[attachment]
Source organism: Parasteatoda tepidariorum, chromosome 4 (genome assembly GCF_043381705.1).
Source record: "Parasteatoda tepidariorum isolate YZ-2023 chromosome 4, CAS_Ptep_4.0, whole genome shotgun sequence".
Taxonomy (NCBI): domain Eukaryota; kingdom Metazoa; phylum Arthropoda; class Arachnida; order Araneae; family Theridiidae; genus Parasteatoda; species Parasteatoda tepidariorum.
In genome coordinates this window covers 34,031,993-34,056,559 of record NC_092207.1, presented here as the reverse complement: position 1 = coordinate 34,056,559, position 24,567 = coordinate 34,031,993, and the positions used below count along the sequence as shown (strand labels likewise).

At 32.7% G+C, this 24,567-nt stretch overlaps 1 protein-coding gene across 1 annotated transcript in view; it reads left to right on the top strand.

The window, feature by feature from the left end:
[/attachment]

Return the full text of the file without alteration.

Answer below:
Source organism: Parasteatoda tepidariorum, chromosome 4 (genome assembly GCF_043381705.1).
Source record: "Parasteatoda tepidariorum isolate YZ-2023 chromosome 4, CAS_Ptep_4.0, whole genome shotgun sequence".
Taxonomy (NCBI): domain Eukaryota; kingdom Metazoa; phylum Arthropoda; class Arachnida; order Araneae; family Theridiidae; genus Parasteatoda; species Parasteatoda tepidariorum.
In genome coordinates this window covers 34,031,993-34,056,559 of record NC_092207.1, presented here as the reverse complement: position 1 = coordinate 34,056,559, position 24,567 = coordinate 34,031,993, and the positions used below count along the sequence as shown (strand labels likewise).

At 32.7% G+C, this 24,567-nt stretch overlaps 1 protein-coding gene across 1 annotated transcript in view; it reads left to right on the top strand.

The window, feature by feature from the left end: